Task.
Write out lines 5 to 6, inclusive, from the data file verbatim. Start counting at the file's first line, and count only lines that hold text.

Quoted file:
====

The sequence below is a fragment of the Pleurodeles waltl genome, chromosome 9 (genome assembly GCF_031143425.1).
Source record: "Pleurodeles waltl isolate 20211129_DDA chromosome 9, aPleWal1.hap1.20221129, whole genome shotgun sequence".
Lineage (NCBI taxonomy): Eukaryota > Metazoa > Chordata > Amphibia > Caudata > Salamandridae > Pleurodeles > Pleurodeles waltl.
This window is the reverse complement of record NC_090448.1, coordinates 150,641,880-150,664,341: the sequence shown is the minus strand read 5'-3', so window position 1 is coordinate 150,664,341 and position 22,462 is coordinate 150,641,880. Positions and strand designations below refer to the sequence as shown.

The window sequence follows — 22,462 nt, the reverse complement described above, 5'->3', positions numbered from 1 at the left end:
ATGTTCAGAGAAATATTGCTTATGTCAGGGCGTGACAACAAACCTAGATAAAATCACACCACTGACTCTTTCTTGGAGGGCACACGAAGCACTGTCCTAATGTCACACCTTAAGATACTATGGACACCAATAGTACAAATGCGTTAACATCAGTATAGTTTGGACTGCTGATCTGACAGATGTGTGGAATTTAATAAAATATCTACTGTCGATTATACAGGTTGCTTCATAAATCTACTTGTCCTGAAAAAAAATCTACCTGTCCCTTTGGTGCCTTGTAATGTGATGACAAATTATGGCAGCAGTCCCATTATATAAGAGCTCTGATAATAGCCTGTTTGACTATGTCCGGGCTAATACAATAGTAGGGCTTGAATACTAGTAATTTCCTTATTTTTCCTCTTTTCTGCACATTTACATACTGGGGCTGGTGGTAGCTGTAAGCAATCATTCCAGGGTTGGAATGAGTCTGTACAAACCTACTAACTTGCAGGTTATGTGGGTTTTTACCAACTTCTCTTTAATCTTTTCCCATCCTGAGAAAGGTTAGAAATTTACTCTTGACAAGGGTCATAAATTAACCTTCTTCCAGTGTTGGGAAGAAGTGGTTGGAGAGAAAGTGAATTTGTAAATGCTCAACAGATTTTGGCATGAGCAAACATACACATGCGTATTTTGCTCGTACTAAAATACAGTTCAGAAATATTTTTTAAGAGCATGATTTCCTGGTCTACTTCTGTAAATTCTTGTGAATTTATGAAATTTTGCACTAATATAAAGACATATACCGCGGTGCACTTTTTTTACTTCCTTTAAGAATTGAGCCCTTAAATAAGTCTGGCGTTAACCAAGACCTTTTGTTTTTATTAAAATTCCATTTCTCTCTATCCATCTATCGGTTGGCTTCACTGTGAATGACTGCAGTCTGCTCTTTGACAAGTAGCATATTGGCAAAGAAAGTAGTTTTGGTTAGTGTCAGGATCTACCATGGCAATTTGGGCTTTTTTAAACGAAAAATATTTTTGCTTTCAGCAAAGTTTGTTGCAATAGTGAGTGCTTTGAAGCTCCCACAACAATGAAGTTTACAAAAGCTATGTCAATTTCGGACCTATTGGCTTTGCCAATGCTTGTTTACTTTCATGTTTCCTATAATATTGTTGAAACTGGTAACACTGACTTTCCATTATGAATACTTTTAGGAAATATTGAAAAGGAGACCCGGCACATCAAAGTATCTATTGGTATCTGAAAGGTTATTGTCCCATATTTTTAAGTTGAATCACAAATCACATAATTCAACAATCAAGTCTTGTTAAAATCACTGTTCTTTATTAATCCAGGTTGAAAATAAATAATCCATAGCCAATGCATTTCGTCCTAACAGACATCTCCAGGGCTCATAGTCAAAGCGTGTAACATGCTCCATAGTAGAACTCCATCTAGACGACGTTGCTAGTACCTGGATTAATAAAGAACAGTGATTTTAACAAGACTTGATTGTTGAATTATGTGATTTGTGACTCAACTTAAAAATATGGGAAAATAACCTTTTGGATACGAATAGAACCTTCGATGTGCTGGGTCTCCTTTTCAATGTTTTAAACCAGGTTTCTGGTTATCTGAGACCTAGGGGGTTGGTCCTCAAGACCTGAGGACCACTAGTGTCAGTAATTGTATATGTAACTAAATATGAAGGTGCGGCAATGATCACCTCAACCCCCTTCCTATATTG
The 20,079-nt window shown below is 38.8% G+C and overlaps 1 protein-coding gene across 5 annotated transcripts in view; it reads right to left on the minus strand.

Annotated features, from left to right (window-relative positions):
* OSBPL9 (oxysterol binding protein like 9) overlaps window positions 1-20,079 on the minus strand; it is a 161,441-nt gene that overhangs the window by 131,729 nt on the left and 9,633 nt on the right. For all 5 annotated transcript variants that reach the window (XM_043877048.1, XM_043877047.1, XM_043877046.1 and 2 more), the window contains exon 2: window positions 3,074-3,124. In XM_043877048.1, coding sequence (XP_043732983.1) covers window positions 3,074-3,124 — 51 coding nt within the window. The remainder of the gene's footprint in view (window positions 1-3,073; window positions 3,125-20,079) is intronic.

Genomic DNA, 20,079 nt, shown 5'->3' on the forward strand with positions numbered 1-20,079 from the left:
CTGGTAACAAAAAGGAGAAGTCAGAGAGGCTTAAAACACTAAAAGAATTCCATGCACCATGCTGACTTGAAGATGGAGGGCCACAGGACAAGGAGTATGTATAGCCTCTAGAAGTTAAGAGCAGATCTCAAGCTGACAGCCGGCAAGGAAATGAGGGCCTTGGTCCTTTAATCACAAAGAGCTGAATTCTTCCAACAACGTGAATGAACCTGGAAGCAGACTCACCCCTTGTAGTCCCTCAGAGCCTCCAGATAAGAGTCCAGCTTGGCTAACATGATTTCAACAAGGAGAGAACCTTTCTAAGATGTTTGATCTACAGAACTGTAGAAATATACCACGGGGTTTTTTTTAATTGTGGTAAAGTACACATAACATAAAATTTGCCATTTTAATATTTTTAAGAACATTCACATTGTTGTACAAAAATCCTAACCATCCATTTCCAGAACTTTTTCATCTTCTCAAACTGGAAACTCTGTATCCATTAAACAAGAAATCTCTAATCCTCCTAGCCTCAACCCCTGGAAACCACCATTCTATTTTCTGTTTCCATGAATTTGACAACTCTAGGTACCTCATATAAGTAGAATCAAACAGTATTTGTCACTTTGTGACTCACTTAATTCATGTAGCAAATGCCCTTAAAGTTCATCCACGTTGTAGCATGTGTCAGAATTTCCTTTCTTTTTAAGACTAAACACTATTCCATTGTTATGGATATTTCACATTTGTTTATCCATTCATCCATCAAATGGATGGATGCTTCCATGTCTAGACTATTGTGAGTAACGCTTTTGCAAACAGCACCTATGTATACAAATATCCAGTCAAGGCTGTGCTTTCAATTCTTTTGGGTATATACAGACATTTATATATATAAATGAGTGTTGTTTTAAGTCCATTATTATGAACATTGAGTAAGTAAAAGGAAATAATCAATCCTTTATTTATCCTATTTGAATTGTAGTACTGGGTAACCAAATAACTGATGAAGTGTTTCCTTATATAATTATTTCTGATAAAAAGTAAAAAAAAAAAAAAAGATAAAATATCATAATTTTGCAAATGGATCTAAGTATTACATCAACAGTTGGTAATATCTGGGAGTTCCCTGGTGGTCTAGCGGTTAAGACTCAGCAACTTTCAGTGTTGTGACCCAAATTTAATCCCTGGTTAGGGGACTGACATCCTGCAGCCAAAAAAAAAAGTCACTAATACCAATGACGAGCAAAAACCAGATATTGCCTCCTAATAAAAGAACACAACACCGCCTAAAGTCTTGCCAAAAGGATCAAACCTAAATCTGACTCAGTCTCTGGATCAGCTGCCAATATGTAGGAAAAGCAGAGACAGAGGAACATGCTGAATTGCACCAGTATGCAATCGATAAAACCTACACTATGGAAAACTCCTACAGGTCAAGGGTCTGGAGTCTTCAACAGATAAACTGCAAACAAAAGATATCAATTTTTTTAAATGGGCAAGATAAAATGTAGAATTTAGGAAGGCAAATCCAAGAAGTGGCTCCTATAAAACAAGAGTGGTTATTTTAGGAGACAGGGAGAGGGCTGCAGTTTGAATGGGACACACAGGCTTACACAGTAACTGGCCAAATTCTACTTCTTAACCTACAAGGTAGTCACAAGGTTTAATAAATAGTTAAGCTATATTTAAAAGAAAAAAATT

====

The window sequence follows — 22,462 nt, the reverse complement described above, 5'->3', positions numbered from 1 at the left end:
ATGTTCAGAGAAATATTGCTTATGTCAGGGCGTGACAACAAACCTAGATAAAATCACACCACTGACTCTTTCTTGGAGGGCACACGAAGCACTGTCCTAATGTCACACCTTAAGATACTATGGACACCAATAGTACAAATGCGTTAACATCAGTATAGTTTGGACTGCTGATCTGACAGATGTGTGGAATTTAATAAAATATCTACTGTCGATTATACAGGTTGCTTCATAAATCTACTTGTCCTGAAAAAAAATCTACCTGTCCCTTTGGTGCCTTGTAATGTGATGACAAATTATGGCAGCAGTCCCATTATATAAGAGCTCTGATAATAGCCTGTTTGACTATGTCCGGGCTAATACAATAGTAGGGCTTGAATACTAGTAATTTCCTTATTTTTCCTCTTTTCTGCACATTTACATACTGGGGCTGGTGGTAGCTGTAAGCAATCATTCCAGGGTTGGAATGAGTCTGTACAAACCTACTAACTTGCAGGTTATGTGGGTTTTTACCAACTTCTCTTTAATCTTTTCCCATCCTGAGAAAGGTTAGAAATTTACTCTTGACAAGGGTCATAAATTAACCTTCTTCCAGTGTTGGGAAGAAGTGGTTGGAGAGAAAGTGAATTTGTAAATGCTCAACAGATTTTGGCATGAGCAAACATACACATGCGTATTTTGCTCGTACTAAAATACAGTTCAGAAATATTTTTTAAGAGCATGATTTCCTGGTCTACTTCTGTAAATTCTTGTGAATTTATGAAATTTTGCACTAATATAAAGACATATACCGCGGTGCACTTTTTTTACTTCCTTTAAGAATTGAGCCCTTAAATAAGTCTGGCGTTAACCAAGACCTTTTGTTTTTATTAAAATTCCATTTCTCTCTATCCATCTATCGGTTGGCTTCACTGTGAATGACTGCAGTCTGCTCTTTGACAAGTAGCATATTGGCAAAGAAAGTAGTTTTGGTTAGTGTCAGGATCTACCATGGCAATTTGGGCTTTTTTAAACGAAAAATATTTTTGCTTTCAGCAAAGTTTGTTGCAATAGTGAGTGCTTTGAAGCTCCCACAACAATGAAGTTTACAAAAGCTATGTCAATTTCGGACCTATTGGCTTTGCCAATGCTTGTTTACTTTCATGTTTCCTATAATATTGTTGAAACTGGTAACACTGACTTTCCATTATGAATACTTTTAGGAAATATTGAAAAGGAGACCCGGCACATCAAAGTATCTATTGGTATCTGAAAGGTTATTGTCCCATATTTTTAAGTTGAATCACAAATCACATAATTCAACAATCAAGTCTTGTTAAAATCACTGTTCTTTATTAATCCAGGTTGAAAATAAATAATCCATAGCCAATGCATTTCGTCCTAACAGACATCTCCAGGGCTCATAGTCAAAGCGTGTAACATGCTCCATAGTAGAACTCCATCTAGACGACGTTGCTAGTACCTGGATTAATAAAGAACAGTGATTTTAACAAGACTTGATTGTTGAATTATGTGATTTGTGACTCAACTTAAAAATATGGGAAAATAACCTTTTGGATACGAATAGAACCTTCGATGTGCTGGGTCTCCTTTTCAATGTTTTAAACCAGGTTTCTGGTTATCTGAGACCTAGGGGGTTGGTCCTCAAGACCTGAGGACCACTAGTGTCAGTAATTGTATATGTAACTAAATATGAAGGTGCGGCAATGATCACCTCAACCCCCTTCCTATATTG